My way is still better than yours :)
Yea i am not a fan of the tft's either but that is what the city put on the rigs.
This thread has got me thinking though.
I wondder what kind of "big" flows we can get out of our new ponn 1 3/4 hose.
I might just have to break out the flow meter and a 1 1/4 tip for the smooth bore
Specifying pipe size and not performance takes the monkey off the manufacturer's back because no matter what the final flow and friction loss are they can sat they met the spec. Specifying flow requirements makes the manufacturer do the engineering to ensure they meet that requirement and not just simply throw in pipe, with 37 elbows in it.
Essentially, we're operating pretty similarly, with a few differences in the details: Our 1 3/4" 200' and 300' crosslays are our equivalent to your 2" crosslays, just with a preference for 250gpm top flow instead of your 300gpm, and our "long line" is basically your "apartment line" except we didn't want a wye (less bulk while stretching, and no risk of it getting kicked or bumped closed) and we chose for the base hose to be 2 1/2" instead of 3" (a bit lighter for minimal staffing).
One thing is for sure: I really can't see justification for flowing 250gpm offensively with anything larger than 2", with the exception of highrises.
Okay I went and checked the pump discharge pressures on our attack engine.
For our 200'-2 inch front bumper crosslays the pressures are:
160 gpm: 75 psi PDP
200 gpm: 125 psi PDP
300 gpm: 150 psi PDP
For our 300'-2 inch over the pump crosslays the pressures are:
160 gpm: 95 psi PDP
200 gpm: 145 psi PDP
300 gpm: 190 psi PDP
Keep in mind these are PUMP DISCHARGE PRESSURES, not simply friction loss figures.
FyredUp: The numbers pretty much agree with the flow tests and your PDP numbers except for the 300 gpm on the 300’ cross lay. I made the following assumptions….
160 & 200 gpm were using a 15/16” slug tip and the 300 gpm was done with a 1 ¼” slug.
15/16” tip at 160 gpm needs a NP of 37 psi.
15/16” tip at 200 gpm needs a NP of 57.5 psi.
1 ¼” tip at 300 gpm needs a NP of 41 psi.
160 GPM Np =37psi Hose Loss = 29psi Piping loss = 9 psi
200 GPM Np = 57psi Hose Loss = 42psi Piping Loss = 14psi
300 GPM Np = 41psi Hose Loss = 80psi Piping Loss = 31psi
Piping losses calculate to an equivalent of 28 feet of 2” iron pipe.
160 GPM Np = 37psi Hose Loss = 44psi Piping Loss = 14psi
200 GPM Np = 57psi Hose Loss = 63psi Piping Loss = 25psi
300 GPM Np = 41psi Hose Loss = 135psi Piping Loss = 14psi *
(*) – Suspect Reading - Based upon the previous two flows, this loss should be around 50 psi. Perhaps these flows were performed on different cross lays with different piping and elbows. Equivalent 2” pipe length for the first two is 50 feet. Equivalent length for last reading is only 12 feet of 2” pipe or 38 feet of 2 ½” pipe. (about 2 elbows and the swivel)
To verify the final (300 gpm) use a pitot gauge on the 1 ¼” slug tip. Raise the PDP until you get 41psi on the pitot. This should be the required PDP for the 300 gpm setting. The darn piping makes a big difference when you are pushing flows that the plumbing wasn’t designed to do.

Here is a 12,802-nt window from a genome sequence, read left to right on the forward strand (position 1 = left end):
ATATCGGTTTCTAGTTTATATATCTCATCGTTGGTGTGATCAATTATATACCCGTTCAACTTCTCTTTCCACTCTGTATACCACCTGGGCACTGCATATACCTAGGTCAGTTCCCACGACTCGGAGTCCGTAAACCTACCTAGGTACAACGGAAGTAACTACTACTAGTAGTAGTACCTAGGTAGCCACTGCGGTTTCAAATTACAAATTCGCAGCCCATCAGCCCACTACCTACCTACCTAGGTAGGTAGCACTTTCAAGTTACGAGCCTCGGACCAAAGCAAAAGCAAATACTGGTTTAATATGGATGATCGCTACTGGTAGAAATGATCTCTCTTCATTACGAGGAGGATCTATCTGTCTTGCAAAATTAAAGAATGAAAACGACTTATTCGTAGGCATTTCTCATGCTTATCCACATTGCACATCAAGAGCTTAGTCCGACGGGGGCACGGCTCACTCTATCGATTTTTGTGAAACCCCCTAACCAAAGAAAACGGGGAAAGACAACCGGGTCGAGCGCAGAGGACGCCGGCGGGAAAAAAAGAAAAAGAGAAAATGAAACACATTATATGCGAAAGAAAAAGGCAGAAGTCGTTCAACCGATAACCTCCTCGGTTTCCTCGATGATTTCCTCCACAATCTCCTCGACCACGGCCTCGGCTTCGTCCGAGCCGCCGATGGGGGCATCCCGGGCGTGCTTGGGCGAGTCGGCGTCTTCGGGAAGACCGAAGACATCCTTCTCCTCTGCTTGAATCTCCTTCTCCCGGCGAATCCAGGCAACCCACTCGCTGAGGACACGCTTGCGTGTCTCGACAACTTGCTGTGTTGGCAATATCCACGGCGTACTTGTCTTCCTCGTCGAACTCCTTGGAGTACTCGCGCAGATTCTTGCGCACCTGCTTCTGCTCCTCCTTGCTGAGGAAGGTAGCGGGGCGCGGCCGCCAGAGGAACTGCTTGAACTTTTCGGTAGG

The flow tests were performed using a calibrated flow meter. The nozzle used for the 160 and 200 gpm flows were the Elkhart Chief Model 4000-24 low pressure combination nozzle tip attached to an Elkhart B375GAT pistol grip shut off with a built in 1 1/4 inch slug. The water way through the ball shut off is 1 3/8 inch.
To be honest we weren't too worried about the nozzle pressure just meeting a specific flow through the desired length of preconnect. The front bumper crosslay was tested by pulling one of the lines and flowing it. The over the pump crosslay beds were tested the same way, one line was pulled and flowed.
I am going to have to borrow a flow meter again to test our second pumper so perhaps I will retest the attack pumper and this time attach a pressure gauge behind the nozzle to get abetter idea of nozzle pressure.
FyredUp: Through the years, I've been burned a couple of times using flow meters. A pitot and a properly tapered playpipe and nozzle with a calibrated gauge pitot is an exact way to confirm that the flow meter is properly calibrated. This is the reason that UL runs their annual calibration tests on apparatus flow meters. Also since the present day hose lines expand with internal pressure, they also change friction loss as the diameter changes. I only mentioned the possible problem with the 300 gpm flow on the cross lay because the piping losses seemed to be a little out of whack. We too are fighting operating pressure differences, but are using TFT's so as long as the Wide Open flow is reached, other application rates are controlled by the nozzleman. A gauge behind the nozzle (opening at right angle to flow) can be influenced by the venturi effect and turbulence in the line. Put a wye behind the nozzle and attach a gauge to the other outlet. This way the velocity head developed in the hose line can be "mostly" measured.